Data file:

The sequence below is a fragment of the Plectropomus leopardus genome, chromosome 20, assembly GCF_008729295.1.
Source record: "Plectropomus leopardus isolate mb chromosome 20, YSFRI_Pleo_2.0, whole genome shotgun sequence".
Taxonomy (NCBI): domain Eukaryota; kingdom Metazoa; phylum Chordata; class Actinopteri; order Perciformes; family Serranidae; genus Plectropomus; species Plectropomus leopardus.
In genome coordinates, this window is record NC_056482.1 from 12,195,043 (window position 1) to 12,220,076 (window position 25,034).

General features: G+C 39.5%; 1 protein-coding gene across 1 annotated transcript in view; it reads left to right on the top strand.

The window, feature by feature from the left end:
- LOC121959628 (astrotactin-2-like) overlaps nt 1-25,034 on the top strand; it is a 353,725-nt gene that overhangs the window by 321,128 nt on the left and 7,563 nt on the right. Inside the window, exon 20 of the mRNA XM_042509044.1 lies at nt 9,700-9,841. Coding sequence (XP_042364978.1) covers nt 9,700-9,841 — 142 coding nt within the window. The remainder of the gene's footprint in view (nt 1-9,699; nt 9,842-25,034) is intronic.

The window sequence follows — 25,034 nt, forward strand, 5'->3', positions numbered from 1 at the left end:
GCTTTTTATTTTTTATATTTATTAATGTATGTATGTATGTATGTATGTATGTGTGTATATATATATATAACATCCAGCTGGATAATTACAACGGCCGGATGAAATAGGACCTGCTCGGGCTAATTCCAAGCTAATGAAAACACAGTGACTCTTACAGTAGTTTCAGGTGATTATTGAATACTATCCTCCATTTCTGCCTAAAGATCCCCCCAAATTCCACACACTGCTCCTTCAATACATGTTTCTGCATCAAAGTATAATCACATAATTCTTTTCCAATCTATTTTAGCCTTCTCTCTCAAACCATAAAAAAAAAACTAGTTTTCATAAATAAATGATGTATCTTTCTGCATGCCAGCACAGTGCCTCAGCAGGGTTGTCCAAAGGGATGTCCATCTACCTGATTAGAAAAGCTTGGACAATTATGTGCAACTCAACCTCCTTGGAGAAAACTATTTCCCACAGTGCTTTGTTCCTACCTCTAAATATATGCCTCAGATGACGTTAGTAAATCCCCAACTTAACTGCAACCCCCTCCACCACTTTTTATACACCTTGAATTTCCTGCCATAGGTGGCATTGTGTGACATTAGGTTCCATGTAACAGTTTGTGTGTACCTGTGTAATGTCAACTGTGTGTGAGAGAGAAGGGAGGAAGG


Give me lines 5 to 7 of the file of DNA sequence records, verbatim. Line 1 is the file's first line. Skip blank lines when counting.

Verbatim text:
General features: G+C 39.5%; 1 protein-coding gene across 1 annotated transcript in view; it reads left to right on the top strand.

The window, feature by feature from the left end:
- LOC121959628 (astrotactin-2-like) overlaps nt 1-25,034 on the top strand; it is a 353,725-nt gene that overhangs the window by 321,128 nt on the left and 7,563 nt on the right. Inside the window, exon 20 of the mRNA XM_042509044.1 lies at nt 9,700-9,841. Coding sequence (XP_042364978.1) covers nt 9,700-9,841 — 142 coding nt within the window. The remainder of the gene's footprint in view (nt 1-9,699; nt 9,842-25,034) is intronic.